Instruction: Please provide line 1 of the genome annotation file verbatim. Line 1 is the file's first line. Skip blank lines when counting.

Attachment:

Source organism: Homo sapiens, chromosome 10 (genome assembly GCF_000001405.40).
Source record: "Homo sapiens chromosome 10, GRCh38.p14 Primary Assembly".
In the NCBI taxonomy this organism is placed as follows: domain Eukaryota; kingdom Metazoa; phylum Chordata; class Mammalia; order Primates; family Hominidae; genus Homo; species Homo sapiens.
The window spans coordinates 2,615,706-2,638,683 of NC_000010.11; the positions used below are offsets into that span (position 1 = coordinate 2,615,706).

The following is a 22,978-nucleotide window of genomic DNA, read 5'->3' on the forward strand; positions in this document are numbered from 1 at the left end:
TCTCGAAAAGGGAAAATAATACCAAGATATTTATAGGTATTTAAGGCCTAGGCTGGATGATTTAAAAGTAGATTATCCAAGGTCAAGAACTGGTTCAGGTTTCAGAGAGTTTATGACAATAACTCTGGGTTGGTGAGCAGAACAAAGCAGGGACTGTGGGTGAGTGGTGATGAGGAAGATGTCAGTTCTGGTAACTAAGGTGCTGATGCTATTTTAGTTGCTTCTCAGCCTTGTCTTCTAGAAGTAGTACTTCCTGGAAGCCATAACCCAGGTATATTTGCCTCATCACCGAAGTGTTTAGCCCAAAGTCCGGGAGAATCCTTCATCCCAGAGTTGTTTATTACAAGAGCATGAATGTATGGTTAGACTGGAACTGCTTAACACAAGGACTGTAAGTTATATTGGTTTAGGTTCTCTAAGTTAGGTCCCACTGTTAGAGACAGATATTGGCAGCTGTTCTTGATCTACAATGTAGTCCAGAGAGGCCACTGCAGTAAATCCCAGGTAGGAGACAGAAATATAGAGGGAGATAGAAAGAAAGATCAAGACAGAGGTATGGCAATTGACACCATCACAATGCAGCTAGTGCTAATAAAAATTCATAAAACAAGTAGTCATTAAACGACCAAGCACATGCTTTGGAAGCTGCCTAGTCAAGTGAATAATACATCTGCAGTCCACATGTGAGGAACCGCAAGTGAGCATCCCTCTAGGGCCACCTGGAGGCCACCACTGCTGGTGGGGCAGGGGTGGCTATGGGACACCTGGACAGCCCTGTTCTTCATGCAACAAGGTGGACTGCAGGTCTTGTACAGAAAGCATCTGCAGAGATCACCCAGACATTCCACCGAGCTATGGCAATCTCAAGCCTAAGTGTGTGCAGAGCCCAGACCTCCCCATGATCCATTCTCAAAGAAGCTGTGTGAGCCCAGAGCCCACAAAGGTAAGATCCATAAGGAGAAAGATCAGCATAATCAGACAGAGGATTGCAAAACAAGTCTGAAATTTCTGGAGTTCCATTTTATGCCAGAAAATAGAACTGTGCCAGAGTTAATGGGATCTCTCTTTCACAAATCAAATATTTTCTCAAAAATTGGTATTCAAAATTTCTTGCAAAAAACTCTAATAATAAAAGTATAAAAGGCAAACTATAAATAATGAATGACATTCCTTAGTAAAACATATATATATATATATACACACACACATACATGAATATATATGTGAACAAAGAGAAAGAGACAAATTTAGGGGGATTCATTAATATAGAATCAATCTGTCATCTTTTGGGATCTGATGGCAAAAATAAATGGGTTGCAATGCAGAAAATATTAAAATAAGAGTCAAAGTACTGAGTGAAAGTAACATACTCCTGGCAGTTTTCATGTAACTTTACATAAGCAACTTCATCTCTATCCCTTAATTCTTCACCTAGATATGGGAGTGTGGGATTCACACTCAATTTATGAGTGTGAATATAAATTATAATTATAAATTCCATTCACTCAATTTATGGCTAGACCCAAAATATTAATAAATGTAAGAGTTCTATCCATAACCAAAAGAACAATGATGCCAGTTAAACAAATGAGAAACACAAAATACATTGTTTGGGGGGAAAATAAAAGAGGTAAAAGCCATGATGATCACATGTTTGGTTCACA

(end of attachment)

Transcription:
Source organism: Homo sapiens, chromosome 10 (genome assembly GCF_000001405.40).